The Output of a Knowledge Worker is Process
Some types of work result in physical artifacts being produced -- farming produces food, chemistry produces chemical compounds. But what is the output of a knowledge worker? What is the output of a writer, a programmer, or an analyst?
There are physical artifacts left behind from these professions -- symbols on paper; but the etching of symbols on paper means little (they could just be Babel after all). The important aspect of the symbols is the meaning behind them.
A Giant Mapping Function
Knowledge work is a monstrous mapping function -- taking ideas from one set (raw material) and converting it into another, more valuable set. To do knowledge work is to know.
Knowledge workers value is a mapping of raw materials into another format that become raw materials for others' ideas.
The poet and the engineer (and the coral reef) may seem a million miles apart in their particular forms of expertise, but when they bring good ideas into the world, similar patterns of development and collaboration shape that process. (Location 274)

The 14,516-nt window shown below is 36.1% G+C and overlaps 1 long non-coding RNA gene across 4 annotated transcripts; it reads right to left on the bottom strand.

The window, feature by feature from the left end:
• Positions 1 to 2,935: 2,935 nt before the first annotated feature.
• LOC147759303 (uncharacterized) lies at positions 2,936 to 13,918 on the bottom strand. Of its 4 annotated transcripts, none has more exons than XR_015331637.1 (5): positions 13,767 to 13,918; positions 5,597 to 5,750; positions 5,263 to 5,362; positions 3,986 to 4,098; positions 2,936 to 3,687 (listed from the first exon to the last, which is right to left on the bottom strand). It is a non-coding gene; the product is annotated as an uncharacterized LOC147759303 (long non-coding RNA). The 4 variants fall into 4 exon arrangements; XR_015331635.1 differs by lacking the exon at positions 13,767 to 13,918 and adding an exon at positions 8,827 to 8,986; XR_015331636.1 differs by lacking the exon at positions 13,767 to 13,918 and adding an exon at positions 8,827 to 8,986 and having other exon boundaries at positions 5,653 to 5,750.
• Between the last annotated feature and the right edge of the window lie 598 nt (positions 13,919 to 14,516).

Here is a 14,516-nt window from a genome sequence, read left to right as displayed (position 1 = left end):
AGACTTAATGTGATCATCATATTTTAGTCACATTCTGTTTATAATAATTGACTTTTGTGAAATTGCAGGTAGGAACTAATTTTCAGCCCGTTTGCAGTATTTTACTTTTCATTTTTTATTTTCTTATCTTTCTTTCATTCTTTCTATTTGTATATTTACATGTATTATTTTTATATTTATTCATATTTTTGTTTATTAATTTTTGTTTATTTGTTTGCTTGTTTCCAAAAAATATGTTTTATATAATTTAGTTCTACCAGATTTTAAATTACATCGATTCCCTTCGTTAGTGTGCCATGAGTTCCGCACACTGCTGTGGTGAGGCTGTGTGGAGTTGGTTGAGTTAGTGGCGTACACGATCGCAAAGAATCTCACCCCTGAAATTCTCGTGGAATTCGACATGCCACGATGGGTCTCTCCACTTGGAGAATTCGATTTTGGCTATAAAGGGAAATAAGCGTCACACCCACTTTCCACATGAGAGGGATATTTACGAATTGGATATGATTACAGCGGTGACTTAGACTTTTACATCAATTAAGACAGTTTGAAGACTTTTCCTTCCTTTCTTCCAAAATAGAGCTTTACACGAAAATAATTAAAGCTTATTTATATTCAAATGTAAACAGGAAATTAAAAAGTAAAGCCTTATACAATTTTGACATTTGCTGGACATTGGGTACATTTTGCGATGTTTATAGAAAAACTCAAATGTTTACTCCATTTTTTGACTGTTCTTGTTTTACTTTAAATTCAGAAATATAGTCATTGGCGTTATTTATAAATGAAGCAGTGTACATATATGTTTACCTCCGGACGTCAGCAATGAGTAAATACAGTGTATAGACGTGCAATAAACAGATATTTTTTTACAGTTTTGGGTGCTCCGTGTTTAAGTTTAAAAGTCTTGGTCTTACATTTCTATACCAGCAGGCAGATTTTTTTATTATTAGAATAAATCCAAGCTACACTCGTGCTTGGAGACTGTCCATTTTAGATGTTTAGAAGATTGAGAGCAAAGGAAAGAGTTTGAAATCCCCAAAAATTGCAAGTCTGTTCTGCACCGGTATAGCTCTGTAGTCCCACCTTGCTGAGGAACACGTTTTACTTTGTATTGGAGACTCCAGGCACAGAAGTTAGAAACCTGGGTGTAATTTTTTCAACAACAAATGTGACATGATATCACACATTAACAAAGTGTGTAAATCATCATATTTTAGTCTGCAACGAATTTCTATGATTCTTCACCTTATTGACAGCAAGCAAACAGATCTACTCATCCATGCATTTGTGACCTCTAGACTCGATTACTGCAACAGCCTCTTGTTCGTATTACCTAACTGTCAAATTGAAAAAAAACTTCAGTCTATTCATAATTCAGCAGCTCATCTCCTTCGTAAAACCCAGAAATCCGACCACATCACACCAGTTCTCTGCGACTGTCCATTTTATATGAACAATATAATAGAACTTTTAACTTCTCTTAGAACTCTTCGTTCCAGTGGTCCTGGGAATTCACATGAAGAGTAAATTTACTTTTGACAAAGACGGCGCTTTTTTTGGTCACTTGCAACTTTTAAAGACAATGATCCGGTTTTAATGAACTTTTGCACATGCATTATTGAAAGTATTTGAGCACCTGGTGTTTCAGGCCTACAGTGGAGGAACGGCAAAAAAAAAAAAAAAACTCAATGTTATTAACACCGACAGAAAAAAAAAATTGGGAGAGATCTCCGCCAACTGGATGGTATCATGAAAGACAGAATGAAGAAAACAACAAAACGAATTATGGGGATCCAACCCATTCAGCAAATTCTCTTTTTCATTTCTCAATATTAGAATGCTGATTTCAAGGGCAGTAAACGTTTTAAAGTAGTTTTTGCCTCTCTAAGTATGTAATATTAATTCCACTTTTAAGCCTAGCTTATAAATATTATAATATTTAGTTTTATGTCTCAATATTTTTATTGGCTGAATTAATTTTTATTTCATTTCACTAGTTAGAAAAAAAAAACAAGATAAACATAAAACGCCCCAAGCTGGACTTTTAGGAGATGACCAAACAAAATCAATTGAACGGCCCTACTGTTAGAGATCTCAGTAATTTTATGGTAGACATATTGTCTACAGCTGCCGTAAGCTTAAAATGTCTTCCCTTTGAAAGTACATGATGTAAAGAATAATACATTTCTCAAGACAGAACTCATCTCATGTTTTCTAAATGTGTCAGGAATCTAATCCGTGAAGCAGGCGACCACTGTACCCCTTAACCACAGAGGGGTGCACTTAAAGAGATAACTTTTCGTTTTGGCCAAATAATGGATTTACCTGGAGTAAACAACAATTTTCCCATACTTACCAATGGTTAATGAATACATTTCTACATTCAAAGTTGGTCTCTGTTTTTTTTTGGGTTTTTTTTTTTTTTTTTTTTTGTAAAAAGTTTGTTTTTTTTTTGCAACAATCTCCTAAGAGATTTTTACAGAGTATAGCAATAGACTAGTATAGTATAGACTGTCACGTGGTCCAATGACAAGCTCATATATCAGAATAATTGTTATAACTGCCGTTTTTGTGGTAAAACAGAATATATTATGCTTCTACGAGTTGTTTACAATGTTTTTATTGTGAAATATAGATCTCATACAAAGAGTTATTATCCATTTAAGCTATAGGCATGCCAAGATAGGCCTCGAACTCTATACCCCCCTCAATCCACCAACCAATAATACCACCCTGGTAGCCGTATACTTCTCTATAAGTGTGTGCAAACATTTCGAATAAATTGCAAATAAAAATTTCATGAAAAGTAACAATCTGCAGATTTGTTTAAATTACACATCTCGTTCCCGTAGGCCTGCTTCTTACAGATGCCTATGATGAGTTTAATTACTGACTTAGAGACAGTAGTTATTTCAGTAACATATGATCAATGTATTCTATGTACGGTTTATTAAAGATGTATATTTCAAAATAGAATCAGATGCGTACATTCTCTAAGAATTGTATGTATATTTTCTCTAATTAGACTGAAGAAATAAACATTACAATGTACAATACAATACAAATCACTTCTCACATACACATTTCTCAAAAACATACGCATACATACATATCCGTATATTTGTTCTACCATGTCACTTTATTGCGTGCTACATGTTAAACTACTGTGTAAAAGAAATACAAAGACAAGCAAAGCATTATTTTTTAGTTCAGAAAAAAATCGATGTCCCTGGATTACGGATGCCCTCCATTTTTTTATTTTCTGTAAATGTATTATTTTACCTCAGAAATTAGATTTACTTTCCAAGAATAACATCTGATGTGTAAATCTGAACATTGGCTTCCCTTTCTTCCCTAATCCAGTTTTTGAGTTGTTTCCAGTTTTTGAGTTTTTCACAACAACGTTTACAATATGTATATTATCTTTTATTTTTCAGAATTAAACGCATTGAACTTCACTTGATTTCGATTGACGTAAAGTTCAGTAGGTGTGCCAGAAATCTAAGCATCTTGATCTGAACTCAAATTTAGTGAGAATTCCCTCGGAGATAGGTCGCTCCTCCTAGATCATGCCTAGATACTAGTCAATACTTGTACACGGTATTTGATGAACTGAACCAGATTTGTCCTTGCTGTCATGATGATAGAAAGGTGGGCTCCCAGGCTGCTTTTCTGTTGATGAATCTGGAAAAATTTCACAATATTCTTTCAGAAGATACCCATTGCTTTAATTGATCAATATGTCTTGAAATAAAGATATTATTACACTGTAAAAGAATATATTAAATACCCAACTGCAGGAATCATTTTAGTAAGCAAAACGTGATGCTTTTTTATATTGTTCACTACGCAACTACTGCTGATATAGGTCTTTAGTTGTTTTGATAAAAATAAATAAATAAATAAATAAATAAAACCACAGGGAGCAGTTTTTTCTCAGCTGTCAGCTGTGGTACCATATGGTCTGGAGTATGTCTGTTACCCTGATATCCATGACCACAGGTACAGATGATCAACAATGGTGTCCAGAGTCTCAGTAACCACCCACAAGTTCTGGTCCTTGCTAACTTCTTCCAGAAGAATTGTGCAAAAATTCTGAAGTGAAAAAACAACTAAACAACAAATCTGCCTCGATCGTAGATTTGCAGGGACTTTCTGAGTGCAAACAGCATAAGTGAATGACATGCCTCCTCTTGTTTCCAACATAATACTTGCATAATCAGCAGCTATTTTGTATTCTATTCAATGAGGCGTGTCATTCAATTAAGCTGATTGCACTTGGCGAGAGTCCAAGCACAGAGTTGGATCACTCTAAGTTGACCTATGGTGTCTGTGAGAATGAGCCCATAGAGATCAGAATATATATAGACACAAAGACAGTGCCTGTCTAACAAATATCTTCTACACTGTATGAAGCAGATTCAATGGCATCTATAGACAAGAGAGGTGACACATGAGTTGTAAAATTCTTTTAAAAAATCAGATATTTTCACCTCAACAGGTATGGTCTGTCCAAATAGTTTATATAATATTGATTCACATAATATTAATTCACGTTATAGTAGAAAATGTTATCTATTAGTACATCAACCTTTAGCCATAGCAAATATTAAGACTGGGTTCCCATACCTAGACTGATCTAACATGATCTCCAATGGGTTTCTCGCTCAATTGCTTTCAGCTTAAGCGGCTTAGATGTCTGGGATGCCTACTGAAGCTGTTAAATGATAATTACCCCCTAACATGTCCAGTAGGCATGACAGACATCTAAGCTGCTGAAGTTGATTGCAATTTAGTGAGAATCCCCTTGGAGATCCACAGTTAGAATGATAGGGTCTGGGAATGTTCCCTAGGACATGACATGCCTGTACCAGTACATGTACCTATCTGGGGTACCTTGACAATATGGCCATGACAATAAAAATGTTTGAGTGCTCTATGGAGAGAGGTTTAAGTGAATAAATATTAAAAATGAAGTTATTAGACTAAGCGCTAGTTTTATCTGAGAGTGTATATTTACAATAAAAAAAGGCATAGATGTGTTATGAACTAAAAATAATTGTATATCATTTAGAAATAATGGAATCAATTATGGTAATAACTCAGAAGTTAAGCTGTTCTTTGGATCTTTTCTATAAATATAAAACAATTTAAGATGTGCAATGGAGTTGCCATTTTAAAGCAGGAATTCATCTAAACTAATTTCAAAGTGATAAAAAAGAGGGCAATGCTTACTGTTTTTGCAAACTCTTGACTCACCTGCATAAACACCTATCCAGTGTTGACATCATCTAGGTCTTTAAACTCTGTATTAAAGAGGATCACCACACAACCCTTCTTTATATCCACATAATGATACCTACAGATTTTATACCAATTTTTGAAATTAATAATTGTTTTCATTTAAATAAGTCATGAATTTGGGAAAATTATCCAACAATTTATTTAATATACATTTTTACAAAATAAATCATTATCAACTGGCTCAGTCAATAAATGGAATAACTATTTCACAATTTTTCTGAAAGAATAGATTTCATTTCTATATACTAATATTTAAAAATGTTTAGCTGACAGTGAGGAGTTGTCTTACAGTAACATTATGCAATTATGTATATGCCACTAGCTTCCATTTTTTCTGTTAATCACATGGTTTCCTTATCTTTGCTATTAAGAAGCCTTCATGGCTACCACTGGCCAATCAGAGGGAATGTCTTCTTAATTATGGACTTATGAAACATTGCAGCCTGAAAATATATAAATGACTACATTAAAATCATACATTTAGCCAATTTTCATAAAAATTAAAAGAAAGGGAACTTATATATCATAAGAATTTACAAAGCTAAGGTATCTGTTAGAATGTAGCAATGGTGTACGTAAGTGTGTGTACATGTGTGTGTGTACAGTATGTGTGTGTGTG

The Sign of a Good Knowledge Worker
Good knowledge workers know what they know, know what they don't know, and they know how to get the knowledge that fills the gap.
Patterns and Stimuli
Certain patterns of symbols are only valuable in specific contexts, and codified knowledge (books, for example) gives more tools to deal with novel contexts. Those who read widely can recall more patterns.
Skin in the Game and Advice
"Avoid taking advice from someone who gives advice for a living, unless there is a penalty for their advice." - Nassim Nicholas Taleb in Skin in the Game (View Tweet)
To validate the veracity of an idea from a knowledge worker, consider the amount of skin they have in the game. Good advice is advice you would give yourself if you had the expert's knowledge.
Advice is one thing that is freely given away, but watch that you take only what is worth having. He who takes advice about his savings from one who is inexperienced in such matters, shall pay with his savings for proving the falsity of their opinions.’ (Location 384)